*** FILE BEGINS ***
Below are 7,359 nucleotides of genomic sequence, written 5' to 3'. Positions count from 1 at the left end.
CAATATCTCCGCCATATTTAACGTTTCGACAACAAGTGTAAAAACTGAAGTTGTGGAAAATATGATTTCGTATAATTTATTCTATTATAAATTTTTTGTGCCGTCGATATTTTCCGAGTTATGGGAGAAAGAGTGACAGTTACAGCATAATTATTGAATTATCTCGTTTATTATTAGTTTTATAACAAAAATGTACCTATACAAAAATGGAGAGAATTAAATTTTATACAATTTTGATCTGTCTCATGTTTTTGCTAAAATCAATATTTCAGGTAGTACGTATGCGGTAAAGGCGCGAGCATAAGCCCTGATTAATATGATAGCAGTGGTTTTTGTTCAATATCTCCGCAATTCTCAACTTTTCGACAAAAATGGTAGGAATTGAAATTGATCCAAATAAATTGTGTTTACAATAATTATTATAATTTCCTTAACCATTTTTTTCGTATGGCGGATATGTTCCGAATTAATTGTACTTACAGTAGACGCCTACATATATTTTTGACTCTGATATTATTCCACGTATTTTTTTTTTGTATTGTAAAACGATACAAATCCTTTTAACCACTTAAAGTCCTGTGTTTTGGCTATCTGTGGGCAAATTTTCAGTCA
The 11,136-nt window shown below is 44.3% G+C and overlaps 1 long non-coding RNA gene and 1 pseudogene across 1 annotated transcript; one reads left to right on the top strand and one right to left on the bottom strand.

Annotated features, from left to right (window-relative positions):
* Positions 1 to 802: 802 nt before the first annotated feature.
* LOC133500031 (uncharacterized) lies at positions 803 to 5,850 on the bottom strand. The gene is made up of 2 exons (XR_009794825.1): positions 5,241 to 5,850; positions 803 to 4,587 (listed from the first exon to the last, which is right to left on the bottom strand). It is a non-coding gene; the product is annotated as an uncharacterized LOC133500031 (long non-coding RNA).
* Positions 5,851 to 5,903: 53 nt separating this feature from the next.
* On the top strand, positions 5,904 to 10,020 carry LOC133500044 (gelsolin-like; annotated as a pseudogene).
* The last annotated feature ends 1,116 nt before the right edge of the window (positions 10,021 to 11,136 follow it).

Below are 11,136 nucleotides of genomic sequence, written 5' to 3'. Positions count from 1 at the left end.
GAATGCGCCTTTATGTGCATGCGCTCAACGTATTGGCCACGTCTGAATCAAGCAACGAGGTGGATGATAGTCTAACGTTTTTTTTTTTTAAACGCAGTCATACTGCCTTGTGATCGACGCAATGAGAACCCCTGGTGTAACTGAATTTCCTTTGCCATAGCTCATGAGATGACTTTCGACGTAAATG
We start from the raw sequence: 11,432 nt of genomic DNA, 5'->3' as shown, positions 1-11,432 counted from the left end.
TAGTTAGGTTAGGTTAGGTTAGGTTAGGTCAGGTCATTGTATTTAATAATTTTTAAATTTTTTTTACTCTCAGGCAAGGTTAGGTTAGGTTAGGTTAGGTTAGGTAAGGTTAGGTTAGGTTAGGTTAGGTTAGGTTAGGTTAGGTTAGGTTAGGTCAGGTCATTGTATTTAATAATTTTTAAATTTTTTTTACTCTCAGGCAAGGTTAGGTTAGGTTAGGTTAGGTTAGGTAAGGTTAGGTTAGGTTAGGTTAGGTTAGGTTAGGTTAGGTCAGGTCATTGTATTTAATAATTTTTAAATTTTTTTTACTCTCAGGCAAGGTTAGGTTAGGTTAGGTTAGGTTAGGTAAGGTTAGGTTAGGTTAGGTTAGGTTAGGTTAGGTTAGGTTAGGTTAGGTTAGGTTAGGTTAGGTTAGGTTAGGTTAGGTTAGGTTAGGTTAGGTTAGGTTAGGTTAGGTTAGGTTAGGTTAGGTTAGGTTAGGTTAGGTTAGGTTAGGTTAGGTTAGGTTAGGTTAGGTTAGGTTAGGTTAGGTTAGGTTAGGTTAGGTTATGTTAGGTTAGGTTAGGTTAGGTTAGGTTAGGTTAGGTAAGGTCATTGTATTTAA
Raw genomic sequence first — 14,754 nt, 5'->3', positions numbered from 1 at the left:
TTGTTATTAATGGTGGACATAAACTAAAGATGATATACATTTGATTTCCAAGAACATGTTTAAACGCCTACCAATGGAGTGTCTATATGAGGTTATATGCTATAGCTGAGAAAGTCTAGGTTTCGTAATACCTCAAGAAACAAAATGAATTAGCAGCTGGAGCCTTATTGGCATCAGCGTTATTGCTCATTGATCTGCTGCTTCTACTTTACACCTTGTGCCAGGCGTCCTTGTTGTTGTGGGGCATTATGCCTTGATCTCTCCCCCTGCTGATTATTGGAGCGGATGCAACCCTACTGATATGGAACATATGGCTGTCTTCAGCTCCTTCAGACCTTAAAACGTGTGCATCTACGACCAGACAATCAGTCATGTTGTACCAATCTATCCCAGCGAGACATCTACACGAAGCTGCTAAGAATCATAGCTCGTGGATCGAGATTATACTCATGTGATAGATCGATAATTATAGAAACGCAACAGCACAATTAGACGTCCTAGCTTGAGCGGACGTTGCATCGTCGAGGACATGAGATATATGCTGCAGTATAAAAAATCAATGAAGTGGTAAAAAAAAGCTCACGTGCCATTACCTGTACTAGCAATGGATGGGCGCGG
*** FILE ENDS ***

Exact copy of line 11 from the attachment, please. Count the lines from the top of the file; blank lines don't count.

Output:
GAATGCGCCTTTATGTGCATGCGCTCAACGTATTGGCCACGTCTGAATCAAGCAACGAGGTGGATGATAGTCTAACGTTTTTTTTTTTTAAACGCAGTCATACTGCCTTGTGATCGACGCAATGAGAACCCCTGGTGTAACTGAATTTCCTTTGCCATAGCTCATGAGATGACTTTCGACGTAAATG